All My Life’s A Circle

I visited Harry Chapin’s grave on Monday.

 
I had gone to Huntington Rural Cemetery for Al Hesse’s funeral. Al joined the church in 1968. His daughter, Debbie, teaches the three-year-olds in Noah’s Ark.  I led a prayer service for Al on Sunday night and then a pastor/friend led the funeral on Monday morning. It was quite meaningful for me to sit and listen to someone else lead a service, and it was especially so in this case as I was impressed by the love shown in the Hesse family.

 
Whenever I go to Huntington Rural (New York Avenue, south of the village) I look around for Chapin’s grave. I was a huge fan of his in college and soon after I moved to Huntington I read an article about him that mentioned that he was buried in this cemetery. The article had said his headstone was a natural looking rock, but I could never spot it.

 
Monday, as the mourners assembled around Al’s coffin, I looked around and saw a rock that looked like it belonged on the side of a Colorado mountain with pine trees flanking each side. There were lots of little rocks stacked on top of the stone. Following the graveside ceremony I walked over, and, sure enough, Harry’s stone. It was a sacred moment for me.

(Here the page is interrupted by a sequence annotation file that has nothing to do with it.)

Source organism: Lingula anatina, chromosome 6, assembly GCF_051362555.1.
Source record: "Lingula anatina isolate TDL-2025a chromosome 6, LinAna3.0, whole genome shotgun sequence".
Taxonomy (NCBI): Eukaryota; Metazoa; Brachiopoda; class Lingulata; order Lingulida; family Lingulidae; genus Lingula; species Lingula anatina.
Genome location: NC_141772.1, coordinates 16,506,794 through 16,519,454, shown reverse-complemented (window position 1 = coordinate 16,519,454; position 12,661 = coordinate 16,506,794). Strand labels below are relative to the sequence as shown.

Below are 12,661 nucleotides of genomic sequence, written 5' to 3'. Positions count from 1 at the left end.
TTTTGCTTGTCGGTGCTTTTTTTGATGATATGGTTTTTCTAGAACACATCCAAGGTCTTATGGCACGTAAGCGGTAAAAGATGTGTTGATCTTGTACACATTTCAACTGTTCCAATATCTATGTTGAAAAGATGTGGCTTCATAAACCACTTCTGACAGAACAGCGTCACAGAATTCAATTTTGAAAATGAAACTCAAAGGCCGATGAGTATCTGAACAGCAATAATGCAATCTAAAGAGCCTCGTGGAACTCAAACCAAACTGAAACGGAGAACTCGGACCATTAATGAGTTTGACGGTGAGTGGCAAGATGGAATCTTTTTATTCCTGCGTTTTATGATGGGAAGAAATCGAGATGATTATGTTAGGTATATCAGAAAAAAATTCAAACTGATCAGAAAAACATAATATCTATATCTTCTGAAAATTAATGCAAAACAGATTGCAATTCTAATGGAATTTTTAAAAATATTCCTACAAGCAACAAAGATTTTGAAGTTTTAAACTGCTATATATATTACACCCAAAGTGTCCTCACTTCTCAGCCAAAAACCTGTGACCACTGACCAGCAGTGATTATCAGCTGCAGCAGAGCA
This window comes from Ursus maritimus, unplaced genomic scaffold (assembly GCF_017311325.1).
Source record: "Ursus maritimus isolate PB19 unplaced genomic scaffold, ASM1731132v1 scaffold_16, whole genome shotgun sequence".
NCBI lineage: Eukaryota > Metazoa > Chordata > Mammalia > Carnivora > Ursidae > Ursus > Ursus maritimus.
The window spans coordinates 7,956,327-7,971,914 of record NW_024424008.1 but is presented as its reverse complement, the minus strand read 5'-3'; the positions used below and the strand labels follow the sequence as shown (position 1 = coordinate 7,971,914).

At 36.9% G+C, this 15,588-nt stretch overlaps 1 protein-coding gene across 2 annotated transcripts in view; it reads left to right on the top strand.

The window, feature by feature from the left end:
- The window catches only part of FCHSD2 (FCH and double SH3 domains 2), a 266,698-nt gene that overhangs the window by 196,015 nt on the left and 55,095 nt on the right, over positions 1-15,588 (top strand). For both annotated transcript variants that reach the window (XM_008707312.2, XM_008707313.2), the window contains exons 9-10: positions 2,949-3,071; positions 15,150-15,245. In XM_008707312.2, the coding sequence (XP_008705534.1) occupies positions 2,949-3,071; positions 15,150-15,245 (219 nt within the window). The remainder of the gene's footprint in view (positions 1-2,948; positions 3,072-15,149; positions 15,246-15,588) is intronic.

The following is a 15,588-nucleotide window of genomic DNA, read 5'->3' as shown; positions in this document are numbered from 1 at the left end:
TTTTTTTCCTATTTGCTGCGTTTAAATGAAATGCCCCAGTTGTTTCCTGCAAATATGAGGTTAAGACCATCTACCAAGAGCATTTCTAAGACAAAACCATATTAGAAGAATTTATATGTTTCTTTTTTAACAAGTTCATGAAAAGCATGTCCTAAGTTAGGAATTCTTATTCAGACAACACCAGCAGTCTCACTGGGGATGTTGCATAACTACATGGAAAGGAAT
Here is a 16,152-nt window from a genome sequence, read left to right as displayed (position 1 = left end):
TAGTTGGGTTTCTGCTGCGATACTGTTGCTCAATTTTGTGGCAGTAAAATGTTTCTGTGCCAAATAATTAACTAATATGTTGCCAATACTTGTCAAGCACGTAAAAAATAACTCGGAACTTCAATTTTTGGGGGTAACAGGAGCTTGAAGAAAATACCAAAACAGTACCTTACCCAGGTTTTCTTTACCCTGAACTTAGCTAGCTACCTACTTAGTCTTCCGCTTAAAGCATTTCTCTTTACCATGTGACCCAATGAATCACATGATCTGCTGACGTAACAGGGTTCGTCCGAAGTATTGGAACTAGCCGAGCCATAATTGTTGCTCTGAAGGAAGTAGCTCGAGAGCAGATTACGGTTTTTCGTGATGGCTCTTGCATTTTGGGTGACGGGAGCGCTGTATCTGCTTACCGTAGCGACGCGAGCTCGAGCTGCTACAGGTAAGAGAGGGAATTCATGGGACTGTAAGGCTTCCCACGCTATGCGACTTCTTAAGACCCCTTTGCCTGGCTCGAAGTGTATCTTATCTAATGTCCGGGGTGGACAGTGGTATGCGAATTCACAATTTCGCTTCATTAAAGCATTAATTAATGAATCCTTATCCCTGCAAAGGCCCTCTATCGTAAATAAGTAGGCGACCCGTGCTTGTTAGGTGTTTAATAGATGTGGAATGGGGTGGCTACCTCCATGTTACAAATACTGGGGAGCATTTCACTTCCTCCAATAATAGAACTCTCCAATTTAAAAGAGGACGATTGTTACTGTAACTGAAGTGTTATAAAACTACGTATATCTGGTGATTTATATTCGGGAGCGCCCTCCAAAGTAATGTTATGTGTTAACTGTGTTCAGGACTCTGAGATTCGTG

Harry’s music was important to me because of the passion in his voice and the conviction of his life. I loved the drama in Harry’s music, but mostly his commitment to end world hunger. He truly lived as he preached—at times performing almost half of his concerts for charity. I was reminded of this recently when Todd McGowan made a gift to the church for our new heating system and he said that he had always wanted to emulate Harry by donating a significant portion of his income.

 
Different people inspire us through the course of our lives. Who inspired you to become the person you are today? And, who inspired you, but has been forgotten in the rush of life today?

 
Tuesday morning I pulled out an old Chapin CD that I hadn’t listened to in years, dusted it off, and loaded it in the car stereo. The volume has been cranked, I’ve been laughing, and crying, and singing every word at the top of my lungs. Thank you, Harry.

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